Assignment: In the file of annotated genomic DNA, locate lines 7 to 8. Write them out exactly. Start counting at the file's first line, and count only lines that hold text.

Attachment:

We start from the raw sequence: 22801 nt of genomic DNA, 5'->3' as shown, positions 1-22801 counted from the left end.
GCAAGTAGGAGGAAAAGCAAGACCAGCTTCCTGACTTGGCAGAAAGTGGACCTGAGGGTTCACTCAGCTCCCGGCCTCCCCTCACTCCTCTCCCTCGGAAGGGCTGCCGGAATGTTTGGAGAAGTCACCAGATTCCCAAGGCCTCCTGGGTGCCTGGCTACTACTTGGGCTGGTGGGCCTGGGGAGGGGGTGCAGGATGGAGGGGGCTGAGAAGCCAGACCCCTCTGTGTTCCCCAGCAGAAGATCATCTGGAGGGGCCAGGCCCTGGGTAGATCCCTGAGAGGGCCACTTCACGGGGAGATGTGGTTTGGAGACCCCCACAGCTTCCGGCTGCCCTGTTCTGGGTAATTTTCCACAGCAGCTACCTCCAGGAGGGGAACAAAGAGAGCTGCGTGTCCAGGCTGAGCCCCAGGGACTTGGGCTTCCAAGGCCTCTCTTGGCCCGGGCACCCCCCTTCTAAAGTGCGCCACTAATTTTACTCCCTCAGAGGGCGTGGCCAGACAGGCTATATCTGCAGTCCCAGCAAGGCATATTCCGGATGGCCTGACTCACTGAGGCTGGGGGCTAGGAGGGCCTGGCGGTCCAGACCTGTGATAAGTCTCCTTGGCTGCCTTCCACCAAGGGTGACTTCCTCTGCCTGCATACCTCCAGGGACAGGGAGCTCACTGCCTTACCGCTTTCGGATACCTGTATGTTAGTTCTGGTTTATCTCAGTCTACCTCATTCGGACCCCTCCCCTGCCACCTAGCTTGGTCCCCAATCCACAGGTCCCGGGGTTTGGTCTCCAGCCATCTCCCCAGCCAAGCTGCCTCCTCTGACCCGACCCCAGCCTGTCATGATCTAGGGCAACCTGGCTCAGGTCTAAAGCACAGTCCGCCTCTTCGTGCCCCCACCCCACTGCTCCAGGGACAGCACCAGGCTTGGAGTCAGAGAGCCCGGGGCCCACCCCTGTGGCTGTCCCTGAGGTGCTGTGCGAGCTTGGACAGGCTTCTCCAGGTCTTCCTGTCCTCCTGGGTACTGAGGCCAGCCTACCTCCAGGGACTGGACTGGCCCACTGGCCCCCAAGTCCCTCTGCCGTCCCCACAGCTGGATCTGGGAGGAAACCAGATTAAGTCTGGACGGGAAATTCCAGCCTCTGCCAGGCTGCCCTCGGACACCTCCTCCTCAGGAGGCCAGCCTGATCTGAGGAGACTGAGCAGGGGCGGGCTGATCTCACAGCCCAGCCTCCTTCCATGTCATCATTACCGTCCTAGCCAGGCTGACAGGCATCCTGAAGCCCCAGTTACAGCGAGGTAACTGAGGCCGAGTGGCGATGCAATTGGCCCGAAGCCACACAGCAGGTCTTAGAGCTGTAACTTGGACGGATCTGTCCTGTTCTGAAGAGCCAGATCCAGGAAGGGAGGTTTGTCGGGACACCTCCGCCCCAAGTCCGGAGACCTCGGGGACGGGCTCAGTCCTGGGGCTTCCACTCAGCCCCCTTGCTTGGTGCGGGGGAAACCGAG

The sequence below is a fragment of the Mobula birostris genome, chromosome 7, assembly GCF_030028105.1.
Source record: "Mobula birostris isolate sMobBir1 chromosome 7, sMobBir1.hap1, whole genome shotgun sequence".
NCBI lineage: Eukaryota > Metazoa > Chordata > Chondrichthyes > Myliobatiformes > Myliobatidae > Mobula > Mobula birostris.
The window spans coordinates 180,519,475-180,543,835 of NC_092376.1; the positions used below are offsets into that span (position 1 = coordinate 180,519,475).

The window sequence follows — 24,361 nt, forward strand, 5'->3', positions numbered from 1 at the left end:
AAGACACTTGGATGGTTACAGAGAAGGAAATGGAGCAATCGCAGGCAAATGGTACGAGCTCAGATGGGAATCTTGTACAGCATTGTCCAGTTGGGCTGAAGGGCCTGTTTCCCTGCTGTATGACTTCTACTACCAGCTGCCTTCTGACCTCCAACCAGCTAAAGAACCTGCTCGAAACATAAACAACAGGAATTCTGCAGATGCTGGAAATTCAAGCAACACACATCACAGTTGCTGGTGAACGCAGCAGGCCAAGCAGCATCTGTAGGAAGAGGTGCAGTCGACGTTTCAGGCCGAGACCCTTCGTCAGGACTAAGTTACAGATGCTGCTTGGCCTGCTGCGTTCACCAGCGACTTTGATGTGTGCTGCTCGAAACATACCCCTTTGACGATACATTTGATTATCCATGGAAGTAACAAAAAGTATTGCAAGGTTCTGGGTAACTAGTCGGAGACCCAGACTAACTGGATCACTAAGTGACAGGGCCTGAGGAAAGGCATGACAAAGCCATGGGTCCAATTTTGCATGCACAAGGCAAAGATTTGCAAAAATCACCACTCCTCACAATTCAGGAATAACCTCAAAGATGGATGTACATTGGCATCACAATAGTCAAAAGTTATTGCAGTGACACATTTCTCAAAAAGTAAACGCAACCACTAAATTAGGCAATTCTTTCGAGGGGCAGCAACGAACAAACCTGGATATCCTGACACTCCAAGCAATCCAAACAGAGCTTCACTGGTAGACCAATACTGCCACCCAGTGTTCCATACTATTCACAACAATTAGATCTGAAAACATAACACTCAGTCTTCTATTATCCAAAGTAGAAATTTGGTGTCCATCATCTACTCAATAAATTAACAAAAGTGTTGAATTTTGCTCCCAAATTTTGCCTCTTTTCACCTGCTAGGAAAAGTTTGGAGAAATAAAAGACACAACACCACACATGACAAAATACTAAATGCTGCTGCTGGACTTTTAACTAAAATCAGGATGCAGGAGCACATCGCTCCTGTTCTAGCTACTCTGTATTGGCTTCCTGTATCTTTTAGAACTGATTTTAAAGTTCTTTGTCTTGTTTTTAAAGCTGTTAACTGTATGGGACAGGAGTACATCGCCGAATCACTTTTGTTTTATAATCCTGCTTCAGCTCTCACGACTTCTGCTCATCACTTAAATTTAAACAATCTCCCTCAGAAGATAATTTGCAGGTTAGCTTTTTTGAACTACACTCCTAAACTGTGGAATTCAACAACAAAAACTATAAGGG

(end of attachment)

The window sequence follows — 24,361 nt, forward strand, 5'->3', positions numbered from 1 at the left end:
AAGACACTTGGATGGTTACAGAGAAGGAAATGGAGCAATCGCAGGCAAATGGTACGAGCTCAGATGGGAATCTTGTACAGCATTGTCCAGTTGGGCTGAAGGGCCTGTTTCCCTGCTGTATGACTTCTACTACCAGCTGCCTTCTGACCTCCAACCAGCTAAAGAACCTGCTCGAAACATAAACAACAGGAATTCTGCAGATGCTGGAAATTCAAGCAACACACATCACAGTTGCTGGTGAACGCAGCAGGCCAAGCAGCATCTGTAGGAAGAGGTGCAGTCGACGTTTCAGGCCGAGACCCTTCGTCAGGACTAAGTTACAGATGCTGCTTGGCCTGCTGCGTTCACCAGCGACTTTGATGTGTGCTGCTCGAAACATACCCCTTTGACGATACATTTGATTATCCATGGAAGTAACAAAAAGTATTGCAAGGTTCTGGGTAACTAGTCGGAGACCCAGACTAACTGGATCACTAAGTGACAGGGCCTGAGGAAAGGCATGACAAAGCCATGGGTCCAATTTTGCATGCACAAGGCAAAGATTTGCAAAAATCACCACTCCTCACAATTCAGGAATAACCTCAAAGATGGATGTACATTGGCATCACAATAGTCAAAAGTTATTGCAGTGACACATTTCTCAAAAAGTAAACGCAACCACTAAATTAGGCAATTCTTTCGAGGGGCAGCAACGAACAAACCTGGATATCCTGACACTCCAAGCAATCCAAACAGAGCTTCACTGGTAGACCAATACTGCCACCCAGTGTTCCATACTATTCACAACAATTAGATCTGAAAACATAACACTCAGTCTTCTATTATCCAAAGTAGAAATTTGGTGTCCATCATCTACTCAATAAATTAACAAAAGTGTTGAATTTTGCTCCCAAATTTTGCCTCTTTTCACCTGCTAGGAAAAGTTTGGAGAAATAAAAGACACAACACCACACATGACAAAATACTAAATGCTGCTGCTGGACTTTTAACTAAAATCAGGATGCAGGAGCACATCGCTCCTGTTCTAGCTACTCTGTATTGGCTTCCTGTATCTTTTAGAACTGATTTTAAAGTTCTTTGTCTTGTTTTTAAAGCTGTTAACTGTATGGGACAGGAGTACATCGCCGAATCACTTTTGTTTTATAATCCTGCTTCAGCTCTCACGACTTCTGCTCATCACTTAAATTTAAACAATCTCCCTCAGAAGATAATTTGCAGGTTAGCTTTTTTGAACTACACTCCTAAACTGTGGAATTCAACAACAAAAACTATAAGGG